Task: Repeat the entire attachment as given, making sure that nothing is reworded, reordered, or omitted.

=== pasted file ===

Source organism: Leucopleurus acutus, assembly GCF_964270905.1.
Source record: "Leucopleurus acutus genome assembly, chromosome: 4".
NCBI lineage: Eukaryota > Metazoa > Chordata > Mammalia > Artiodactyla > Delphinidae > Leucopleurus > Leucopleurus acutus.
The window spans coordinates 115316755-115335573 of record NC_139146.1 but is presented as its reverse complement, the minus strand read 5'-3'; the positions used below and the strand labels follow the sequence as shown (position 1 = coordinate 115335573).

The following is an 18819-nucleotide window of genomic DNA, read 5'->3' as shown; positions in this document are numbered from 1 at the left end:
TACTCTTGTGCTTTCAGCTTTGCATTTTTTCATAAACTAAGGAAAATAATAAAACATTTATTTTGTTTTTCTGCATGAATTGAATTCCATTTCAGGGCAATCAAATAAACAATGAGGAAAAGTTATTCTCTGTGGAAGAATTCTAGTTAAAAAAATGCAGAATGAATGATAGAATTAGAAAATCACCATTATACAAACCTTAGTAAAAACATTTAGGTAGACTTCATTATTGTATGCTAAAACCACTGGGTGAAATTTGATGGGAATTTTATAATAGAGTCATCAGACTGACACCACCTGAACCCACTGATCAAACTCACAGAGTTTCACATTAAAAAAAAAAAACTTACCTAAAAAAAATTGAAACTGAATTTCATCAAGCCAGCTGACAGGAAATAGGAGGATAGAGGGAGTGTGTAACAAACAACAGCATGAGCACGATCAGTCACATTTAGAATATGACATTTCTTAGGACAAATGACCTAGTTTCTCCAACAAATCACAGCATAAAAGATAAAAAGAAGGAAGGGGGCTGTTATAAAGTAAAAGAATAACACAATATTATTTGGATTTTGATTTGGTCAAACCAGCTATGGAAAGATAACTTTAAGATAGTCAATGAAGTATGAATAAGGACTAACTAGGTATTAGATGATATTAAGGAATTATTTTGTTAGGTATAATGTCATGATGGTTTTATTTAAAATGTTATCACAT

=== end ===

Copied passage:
Source organism: Leucopleurus acutus, assembly GCF_964270905.1.
Source record: "Leucopleurus acutus genome assembly, chromosome: 4".
NCBI lineage: Eukaryota > Metazoa > Chordata > Mammalia > Artiodactyla > Delphinidae > Leucopleurus > Leucopleurus acutus.
The window spans coordinates 115316755-115335573 of record NC_139146.1 but is presented as its reverse complement, the minus strand read 5'-3'; the positions used below and the strand labels follow the sequence as shown (position 1 = coordinate 115335573).

The following is an 18819-nucleotide window of genomic DNA, read 5'->3' as shown; positions in this document are numbered from 1 at the left end:
TACTCTTGTGCTTTCAGCTTTGCATTTTTTCATAAACTAAGGAAAATAATAAAACATTTATTTTGTTTTTCTGCATGAATTGAATTCCATTTCAGGGCAATCAAATAAACAATGAGGAAAAGTTATTCTCTGTGGAAGAATTCTAGTTAAAAAAATGCAGAATGAATGATAGAATTAGAAAATCACCATTATACAAACCTTAGTAAAAACATTTAGGTAGACTTCATTATTGTATGCTAAAACCACTGGGTGAAATTTGATGGGAATTTTATAATAGAGTCATCAGACTGACACCACCTGAACCCACTGATCAAACTCACAGAGTTTCACATTAAAAAAAAAAAACTTACCTAAAAAAAATTGAAACTGAATTTCATCAAGCCAGCTGACAGGAAATAGGAGGATAGAGGGAGTGTGTAACAAACAACAGCATGAGCACGATCAGTCACATTTAGAATATGACATTTCTTAGGACAAATGACCTAGTTTCTCCAACAAATCACAGCATAAAAGATAAAAAGAAGGAAGGGGGCTGTTATAAAGTAAAAGAATAACACAATATTATTTGGATTTTGATTTGGTCAAACCAGCTATGGAAAGATAACTTTAAGATAGTCAATGAAGTATGAATAAGGACTAACTAGGTATTAGATGATATTAAGGAATTATTTTGTTAGGTATAATGTCATGATGGTTTTATTTAAAATGTTATCACAT